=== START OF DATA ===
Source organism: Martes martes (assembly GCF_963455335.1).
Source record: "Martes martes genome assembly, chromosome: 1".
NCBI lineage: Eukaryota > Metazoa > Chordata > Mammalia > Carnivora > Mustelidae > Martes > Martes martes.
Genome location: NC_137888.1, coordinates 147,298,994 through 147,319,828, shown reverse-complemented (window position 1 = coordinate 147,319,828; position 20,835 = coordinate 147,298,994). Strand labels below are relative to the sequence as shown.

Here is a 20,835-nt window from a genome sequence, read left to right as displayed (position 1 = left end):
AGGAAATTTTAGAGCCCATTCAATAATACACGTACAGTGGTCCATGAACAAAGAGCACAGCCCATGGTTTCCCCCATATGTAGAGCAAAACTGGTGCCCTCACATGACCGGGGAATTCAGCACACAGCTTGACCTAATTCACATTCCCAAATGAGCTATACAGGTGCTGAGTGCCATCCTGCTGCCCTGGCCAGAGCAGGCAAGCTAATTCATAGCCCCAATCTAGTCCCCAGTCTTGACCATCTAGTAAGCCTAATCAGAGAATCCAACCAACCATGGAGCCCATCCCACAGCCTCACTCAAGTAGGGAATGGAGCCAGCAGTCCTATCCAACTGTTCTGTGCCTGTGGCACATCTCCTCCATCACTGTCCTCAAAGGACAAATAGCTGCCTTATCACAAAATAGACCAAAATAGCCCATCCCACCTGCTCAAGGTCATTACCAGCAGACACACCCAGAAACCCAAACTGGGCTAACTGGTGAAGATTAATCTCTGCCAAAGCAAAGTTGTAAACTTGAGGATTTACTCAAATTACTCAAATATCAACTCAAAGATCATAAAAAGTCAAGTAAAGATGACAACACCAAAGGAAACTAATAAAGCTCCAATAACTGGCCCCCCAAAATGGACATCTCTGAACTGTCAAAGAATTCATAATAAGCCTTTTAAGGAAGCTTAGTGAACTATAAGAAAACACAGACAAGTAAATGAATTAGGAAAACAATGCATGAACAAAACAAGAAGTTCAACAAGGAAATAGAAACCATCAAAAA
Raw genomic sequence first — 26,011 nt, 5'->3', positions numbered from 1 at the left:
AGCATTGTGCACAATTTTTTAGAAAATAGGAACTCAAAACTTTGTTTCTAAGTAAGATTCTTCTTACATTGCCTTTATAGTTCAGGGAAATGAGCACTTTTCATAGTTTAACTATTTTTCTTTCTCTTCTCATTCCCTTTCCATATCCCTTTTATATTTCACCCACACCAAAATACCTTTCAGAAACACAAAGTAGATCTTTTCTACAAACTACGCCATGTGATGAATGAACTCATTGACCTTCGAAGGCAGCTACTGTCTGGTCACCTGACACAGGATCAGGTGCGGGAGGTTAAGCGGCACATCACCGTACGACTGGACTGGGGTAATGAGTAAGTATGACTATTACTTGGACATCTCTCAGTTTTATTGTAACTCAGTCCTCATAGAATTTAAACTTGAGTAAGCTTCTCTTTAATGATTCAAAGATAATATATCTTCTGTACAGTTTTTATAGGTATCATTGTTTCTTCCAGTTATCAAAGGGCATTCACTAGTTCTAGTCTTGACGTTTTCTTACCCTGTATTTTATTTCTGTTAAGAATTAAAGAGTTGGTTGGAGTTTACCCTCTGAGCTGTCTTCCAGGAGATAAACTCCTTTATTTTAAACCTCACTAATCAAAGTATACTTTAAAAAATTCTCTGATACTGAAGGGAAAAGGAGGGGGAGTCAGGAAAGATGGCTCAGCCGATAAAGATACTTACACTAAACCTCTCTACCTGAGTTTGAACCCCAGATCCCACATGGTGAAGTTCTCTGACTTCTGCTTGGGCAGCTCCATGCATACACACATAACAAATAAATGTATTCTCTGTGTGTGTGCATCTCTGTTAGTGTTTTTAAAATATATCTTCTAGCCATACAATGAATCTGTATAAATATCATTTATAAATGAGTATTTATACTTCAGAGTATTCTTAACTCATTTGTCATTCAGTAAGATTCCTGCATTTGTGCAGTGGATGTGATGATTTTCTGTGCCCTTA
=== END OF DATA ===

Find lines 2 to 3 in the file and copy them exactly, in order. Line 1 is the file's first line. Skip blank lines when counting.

Source record: "Martes martes genome assembly, chromosome: 1".
NCBI lineage: Eukaryota > Metazoa > Chordata > Mammalia > Carnivora > Mustelidae > Martes > Martes martes.